Rocker Arm Design - CHP How It Works

With The Help Of Comp Cams And T&D, We Break Down The Intricacies Of Rocker Arm Design

Stephen Kim Jun 22, 2010 0 Comment(s)
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Chris Mays: "Rocker arms are built from several different types of aluminum and steel alloys, and each has its pros and cons. We feel that our Ultra Gold aluminum rockers are the best aluminum rockers in the industry, using the highest quality aluminum alloy and precision-sorted needle bearings for increased spring pressures and clearance for spring diameters as large as 1.650 inches. Likewise, Comp's Ultra Pro Magnum rockers are a new state-of-the-art design. These rockers are stronger than the aluminum, made of 8650 chrome-moly steel. Their design allows for larger valvespring clearance as well. They also feature a much larger trunion for even greater increases in spring pressure. The best stud-mounted rocker arms we offer are our Hi Tech stainless steel rockers. They have all of the features of the Ultra Pro Magnums plus the benefits in strength of stainless steel."

Brad Rounds: "Reducing the weight of the rocker arms is always a priority. Where the weight is concentrated in the rocker arms is just as important as the overall weight of the rockers. The lighter the rocker, the less mass the valvespring and pushrod have to accelerate, stop, and accelerate once again in the opposite direction. However, each application dictates how light of a rocker can be used. Removal of weight out by the roller tip always pays the biggest dividends, as long as the rocker is capable of handling the valvetrain loads for that application."

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Chris Mays: "Weight is a major concern for any valvetrain. The key is reducing weight without compromising strength. Comp's Ultra Pro Magnum and Hi-Tech stainless steel rockers address this issue by minimizing weight over the rocker tips in their design. These rockers keep more of the weight centralized over the trunion area where it needs to be instead of over the valve stem, in turn reducing reciprocating weight."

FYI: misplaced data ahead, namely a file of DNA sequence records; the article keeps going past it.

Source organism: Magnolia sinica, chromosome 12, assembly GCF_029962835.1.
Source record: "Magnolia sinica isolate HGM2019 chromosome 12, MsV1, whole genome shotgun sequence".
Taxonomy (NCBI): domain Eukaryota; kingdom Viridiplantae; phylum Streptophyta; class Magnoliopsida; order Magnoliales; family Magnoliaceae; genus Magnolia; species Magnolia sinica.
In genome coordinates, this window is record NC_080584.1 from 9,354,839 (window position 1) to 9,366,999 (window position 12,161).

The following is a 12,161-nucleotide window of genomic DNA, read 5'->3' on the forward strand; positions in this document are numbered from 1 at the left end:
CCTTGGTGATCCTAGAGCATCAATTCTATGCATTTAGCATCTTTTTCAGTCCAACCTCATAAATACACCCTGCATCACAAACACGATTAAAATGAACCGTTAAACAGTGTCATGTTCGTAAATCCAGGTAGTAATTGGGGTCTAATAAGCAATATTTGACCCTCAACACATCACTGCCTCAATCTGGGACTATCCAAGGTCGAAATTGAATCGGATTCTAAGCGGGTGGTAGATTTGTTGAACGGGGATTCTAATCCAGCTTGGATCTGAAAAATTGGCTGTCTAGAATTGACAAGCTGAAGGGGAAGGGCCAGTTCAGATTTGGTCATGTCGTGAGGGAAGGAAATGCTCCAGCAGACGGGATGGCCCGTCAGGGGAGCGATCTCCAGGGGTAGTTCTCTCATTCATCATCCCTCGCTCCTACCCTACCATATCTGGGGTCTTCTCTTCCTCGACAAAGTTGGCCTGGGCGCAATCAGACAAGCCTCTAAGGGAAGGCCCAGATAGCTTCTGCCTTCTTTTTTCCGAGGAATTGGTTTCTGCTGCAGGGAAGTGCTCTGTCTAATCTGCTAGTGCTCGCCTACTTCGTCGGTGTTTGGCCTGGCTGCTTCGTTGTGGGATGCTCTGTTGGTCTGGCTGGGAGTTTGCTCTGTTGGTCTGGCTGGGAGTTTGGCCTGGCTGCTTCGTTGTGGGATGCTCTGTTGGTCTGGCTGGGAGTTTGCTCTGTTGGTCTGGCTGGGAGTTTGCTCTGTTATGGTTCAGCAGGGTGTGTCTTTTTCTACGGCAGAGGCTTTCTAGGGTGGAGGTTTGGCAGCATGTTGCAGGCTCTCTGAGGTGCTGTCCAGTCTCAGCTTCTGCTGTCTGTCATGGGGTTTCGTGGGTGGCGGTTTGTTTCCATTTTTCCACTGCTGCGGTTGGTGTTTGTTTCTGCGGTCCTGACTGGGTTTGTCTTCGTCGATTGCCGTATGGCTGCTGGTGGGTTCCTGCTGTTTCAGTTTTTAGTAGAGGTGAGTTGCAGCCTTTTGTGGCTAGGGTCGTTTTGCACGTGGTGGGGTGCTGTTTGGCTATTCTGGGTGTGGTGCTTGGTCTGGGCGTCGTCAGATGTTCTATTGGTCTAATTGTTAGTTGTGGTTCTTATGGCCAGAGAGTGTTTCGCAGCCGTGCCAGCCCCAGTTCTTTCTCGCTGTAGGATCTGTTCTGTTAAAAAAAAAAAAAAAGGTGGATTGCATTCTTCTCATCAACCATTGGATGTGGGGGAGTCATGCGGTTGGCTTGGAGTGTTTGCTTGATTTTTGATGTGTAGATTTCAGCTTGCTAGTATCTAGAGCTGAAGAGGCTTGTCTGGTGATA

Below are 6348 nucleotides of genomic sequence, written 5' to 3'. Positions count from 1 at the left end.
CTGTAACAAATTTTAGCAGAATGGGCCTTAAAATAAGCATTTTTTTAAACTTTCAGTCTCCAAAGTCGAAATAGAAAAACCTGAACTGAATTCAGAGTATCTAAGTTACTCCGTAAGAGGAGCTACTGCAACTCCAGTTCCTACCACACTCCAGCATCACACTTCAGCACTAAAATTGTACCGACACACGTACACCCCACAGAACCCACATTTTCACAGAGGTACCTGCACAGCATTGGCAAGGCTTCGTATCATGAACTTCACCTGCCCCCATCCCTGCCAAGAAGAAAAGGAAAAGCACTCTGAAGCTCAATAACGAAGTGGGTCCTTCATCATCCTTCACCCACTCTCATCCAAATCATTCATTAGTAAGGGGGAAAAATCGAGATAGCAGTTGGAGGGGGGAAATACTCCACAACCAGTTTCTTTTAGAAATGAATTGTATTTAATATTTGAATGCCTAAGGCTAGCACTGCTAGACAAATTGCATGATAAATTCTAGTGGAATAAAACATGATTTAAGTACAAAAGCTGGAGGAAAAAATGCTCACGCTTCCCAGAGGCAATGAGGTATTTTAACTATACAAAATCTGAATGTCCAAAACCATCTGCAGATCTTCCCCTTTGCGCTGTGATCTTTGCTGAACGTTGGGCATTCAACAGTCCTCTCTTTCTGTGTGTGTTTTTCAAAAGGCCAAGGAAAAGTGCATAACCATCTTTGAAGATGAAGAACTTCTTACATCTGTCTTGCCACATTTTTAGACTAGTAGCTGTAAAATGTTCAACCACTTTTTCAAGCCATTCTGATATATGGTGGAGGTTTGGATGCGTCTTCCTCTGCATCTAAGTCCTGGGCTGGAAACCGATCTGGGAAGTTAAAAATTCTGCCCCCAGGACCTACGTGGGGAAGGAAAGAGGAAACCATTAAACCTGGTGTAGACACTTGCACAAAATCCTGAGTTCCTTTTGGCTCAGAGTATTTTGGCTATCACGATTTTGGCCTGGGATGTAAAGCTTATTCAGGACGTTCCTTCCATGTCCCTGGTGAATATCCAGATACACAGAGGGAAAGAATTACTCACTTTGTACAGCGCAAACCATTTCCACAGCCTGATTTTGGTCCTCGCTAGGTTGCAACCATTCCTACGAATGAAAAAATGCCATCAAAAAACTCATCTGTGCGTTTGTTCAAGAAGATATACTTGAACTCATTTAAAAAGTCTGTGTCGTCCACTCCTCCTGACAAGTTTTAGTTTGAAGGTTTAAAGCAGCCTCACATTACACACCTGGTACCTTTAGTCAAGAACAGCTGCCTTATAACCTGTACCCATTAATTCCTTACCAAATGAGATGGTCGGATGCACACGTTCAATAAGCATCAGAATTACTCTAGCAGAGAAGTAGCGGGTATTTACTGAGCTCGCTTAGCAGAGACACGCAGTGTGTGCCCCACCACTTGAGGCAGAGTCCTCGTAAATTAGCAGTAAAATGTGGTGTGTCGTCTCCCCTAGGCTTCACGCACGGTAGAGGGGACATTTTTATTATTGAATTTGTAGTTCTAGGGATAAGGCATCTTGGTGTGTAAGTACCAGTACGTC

Feedback Loop
Brad Rounds: "Improving the quality of rocker arms is the result of constant dialogue between engine builders and T&D. When the phone rings, it is often an engine builder that would like a rocker arm with a little more ratio, a little less weight, or a cure for some fussy problem. He might also have moved the valve locations substantially and need a completely new rocker configuration. Sometimes a racer wants to add a bigger camshaft to an engine with no valvetrain adjustability at all. That happened with Vipers, the Ford mod engines, and even the GM LS-series small-block. We continually tailor rocker arm assemblies to an engine builder's specific needs. Also, lots of engine builders want something a little bit different from their competition, and we are happy to oblige."

Valvetrain Stability
Chris Mays: "With motors turning higher and higher rpm these days, valvespring technology has improved dramatically. Rocker arms play a big role in overall valvetrain stability, and have evolved right along with the rest of the valvetrain. At higher engine speeds, rocker stability and strength is our primary concern. Rockers do flex, so as engine rpm increases along with the dynamics associated with solid or roller cams, the stronger the rocker the better. This yields more precise valve actuation. Our Hi-Tech stainless steel rockers are the strongest stud-mount rockers we offer. Shaft-mount rockers offer the most stability because by removing the rocker stud they eliminate the highest flex point."

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Rocker Ratio
Chris Mays: "Some engine combinations utilize lots of lobe lift with a relatively conservative rocker arm ratio, while others feature conservative lobe lift and a very aggressive rocker arm ratio. One method isn't necessarily better than the other, and there is a time and place for each. Adding the acceleration speed with the rocker is easier on harmonics and valvetrain stability in relation to rpm. With a higher ratio, the acceleration is in the rocker, so we can make the cam lobe gentler in ramp design. High ratios can be used to open the valve off the seat more quickly, and lower ratios can be used to stabilize a valvetrain that is out of control."


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